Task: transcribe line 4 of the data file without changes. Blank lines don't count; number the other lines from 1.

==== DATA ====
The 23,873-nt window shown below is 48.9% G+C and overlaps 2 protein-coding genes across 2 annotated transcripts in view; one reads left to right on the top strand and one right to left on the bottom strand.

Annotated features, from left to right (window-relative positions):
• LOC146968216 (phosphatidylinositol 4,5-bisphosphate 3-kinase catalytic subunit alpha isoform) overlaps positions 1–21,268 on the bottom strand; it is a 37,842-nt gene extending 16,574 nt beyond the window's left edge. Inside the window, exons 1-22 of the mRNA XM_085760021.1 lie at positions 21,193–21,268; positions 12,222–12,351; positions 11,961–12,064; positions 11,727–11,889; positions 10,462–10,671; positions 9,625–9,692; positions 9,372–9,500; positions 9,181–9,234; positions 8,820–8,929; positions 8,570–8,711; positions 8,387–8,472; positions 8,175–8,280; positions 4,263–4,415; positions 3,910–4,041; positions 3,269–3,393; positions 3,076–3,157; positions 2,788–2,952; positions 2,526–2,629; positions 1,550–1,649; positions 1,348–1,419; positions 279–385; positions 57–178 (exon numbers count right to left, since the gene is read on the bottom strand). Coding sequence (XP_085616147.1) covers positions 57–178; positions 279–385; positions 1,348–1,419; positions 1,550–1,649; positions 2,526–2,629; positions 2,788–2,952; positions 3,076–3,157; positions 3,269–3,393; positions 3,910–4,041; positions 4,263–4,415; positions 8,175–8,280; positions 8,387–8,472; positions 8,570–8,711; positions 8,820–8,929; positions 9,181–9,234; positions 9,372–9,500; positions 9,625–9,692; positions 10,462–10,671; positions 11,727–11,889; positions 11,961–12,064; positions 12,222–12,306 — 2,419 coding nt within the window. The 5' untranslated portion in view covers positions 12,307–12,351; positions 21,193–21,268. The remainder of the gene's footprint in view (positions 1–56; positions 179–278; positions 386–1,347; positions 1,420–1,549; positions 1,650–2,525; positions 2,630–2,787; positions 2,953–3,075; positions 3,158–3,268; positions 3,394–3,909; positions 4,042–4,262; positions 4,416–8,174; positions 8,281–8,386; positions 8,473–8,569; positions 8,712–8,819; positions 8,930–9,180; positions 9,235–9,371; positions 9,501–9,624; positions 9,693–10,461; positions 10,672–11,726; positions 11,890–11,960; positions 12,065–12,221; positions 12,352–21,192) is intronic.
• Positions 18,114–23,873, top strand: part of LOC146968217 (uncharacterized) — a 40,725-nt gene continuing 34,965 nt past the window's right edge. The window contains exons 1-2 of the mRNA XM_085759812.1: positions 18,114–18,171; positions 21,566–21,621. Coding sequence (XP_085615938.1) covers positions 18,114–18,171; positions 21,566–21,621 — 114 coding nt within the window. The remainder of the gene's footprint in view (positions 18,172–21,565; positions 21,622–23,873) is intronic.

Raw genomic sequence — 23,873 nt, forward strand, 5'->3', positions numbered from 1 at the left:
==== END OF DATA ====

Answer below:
• Positions 18,114–23,873, top strand: part of LOC146968217 (uncharacterized) — a 40,725-nt gene continuing 34,965 nt past the window's right edge. The window contains exons 1-2 of the mRNA XM_085759812.1: positions 18,114–18,171; positions 21,566–21,621. Coding sequence (XP_085615938.1) covers positions 18,114–18,171; positions 21,566–21,621 — 114 coding nt within the window. The remainder of the gene's footprint in view (positions 18,172–21,565; positions 21,622–23,873) is intronic.